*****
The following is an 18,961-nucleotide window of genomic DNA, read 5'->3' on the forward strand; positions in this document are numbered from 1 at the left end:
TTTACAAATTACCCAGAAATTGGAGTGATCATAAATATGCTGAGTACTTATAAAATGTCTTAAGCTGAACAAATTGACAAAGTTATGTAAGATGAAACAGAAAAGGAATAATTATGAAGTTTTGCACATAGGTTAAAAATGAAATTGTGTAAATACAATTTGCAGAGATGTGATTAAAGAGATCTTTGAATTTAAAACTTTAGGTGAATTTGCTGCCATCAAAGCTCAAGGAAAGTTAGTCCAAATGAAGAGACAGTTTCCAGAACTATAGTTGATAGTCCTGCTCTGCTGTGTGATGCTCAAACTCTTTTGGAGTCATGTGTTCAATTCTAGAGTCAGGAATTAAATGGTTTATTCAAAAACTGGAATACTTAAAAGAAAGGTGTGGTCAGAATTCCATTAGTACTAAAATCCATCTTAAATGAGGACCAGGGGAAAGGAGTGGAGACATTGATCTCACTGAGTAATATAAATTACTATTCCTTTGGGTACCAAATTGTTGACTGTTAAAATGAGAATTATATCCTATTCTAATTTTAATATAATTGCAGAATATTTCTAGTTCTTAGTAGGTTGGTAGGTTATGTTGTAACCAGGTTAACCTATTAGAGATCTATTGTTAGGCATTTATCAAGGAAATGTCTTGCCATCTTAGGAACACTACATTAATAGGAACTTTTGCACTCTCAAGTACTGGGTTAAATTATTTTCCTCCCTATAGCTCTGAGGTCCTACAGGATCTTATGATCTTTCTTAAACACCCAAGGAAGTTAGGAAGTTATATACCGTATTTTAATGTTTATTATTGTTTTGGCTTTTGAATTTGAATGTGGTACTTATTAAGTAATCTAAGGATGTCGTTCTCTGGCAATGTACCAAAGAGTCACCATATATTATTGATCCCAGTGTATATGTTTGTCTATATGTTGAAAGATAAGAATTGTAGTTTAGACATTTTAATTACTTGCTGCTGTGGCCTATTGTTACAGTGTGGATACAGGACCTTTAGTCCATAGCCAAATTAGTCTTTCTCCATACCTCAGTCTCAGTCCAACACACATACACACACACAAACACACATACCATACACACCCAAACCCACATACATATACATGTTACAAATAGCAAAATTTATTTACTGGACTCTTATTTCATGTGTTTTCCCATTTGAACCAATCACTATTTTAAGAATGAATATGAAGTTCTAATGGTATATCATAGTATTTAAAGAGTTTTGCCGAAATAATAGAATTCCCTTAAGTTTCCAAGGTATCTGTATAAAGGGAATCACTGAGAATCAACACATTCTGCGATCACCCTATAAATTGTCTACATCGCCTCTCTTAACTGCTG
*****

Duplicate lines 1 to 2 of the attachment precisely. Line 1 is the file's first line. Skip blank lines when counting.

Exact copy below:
The following is an 18,961-nucleotide window of genomic DNA, read 5'->3' on the forward strand; positions in this document are numbered from 1 at the left end:
TTTACAAATTACCCAGAAATTGGAGTGATCATAAATATGCTGAGTACTTATAAAATGTCTTAAGCTGAACAAATTGACAAAGTTATGTAAGATGAAACAGAAAAGGAATAATTATGAAGTTTTGCACATAGGTTAAAAATGAAATTGTGTAAATACAATTTGCAGAGATGTGATTAAAGAGATCTTTGAATTTAAAACTTTAGGTGAATTTGCTGCCATCAAAGCTCAAGGAAAGTTAGTCCAAATGAAGAGACAGTTTCCAGAACTATAGTTGATAGTCCTGCTCTGCTGTGTGATGCTCAAACTCTTTTGGAGTCATGTGTTCAATTCTAGAGTCAGGAATTAAATGGTTTATTCAAAAACTGGAATACTTAAAAGAAAGGTGTGGTCAGAATTCCATTAGTACTAAAATCCATCTTAAATGAGGACCAGGGGAAAGGAGTGGAGACATTGATCTCACTGAGTAATATAAATTACTATTCCTTTGGGTACCAAATTGTTGACTGTTAAAATGAGAATTATATCCTATTCTAATTTTAATATAATTGCAGAATATTTCTAGTTCTTAGTAGGTTGGTAGGTTATGTTGTAACCAGGTTAACCTATTAGAGATCTATTGTTAGGCATTTATCAAGGAAATGTCTTGCCATCTTAGGAACACTACATTAATAGGAACTTTTGCACTCTCAAGTACTGGGTTAAATTATTTTCCTCCCTATAGCTCTGAGGTCCTACAGGATCTTATGATCTTTCTTAAACACCCAAGGAAGTTAGGAAGTTATATACCGTATTTTAATGTTTATTATTGTTTTGGCTTTTGAATTTGAATGTGGTACTTATTAAGTAATCTAAGGATGTCGTTCTCTGGCAATGTACCAAAGAGTCACCATATATTATTGATCCCAGTGTATATGTTTGTCTATATGTTGAAAGATAAGAATTGTAGTTTAGACATTTTAATTACTTGCTGCTGTGGCCTATTGTTACAGTGTGGATACAGGACCTTTAGTCCATAGCCAAATTAGTCTTTCTCCATACCTCAGTCTCAGTCCAACACACATACACACACACAAACACACATACCATACACACCCAAACCCACATACATATACATGTTACAAATAGCAAAATTTATTTACTGGACTCTTATTTCATGTGTTTTCCCATTTGAACCAATCACTATTTTAAGAATGAATATGAAGTTCTAATGGTATATCATAGTATTTAAAGAGTTTTGCCGAAATAATAGAATTCCCTTAAGTTTCCAAGGTATCTGTATAAAGGGAATCACTGAGAATCAACACATTCTGCGATCACCCTATAAATTGTCTACATCGCCTCTCTTAACTGCTG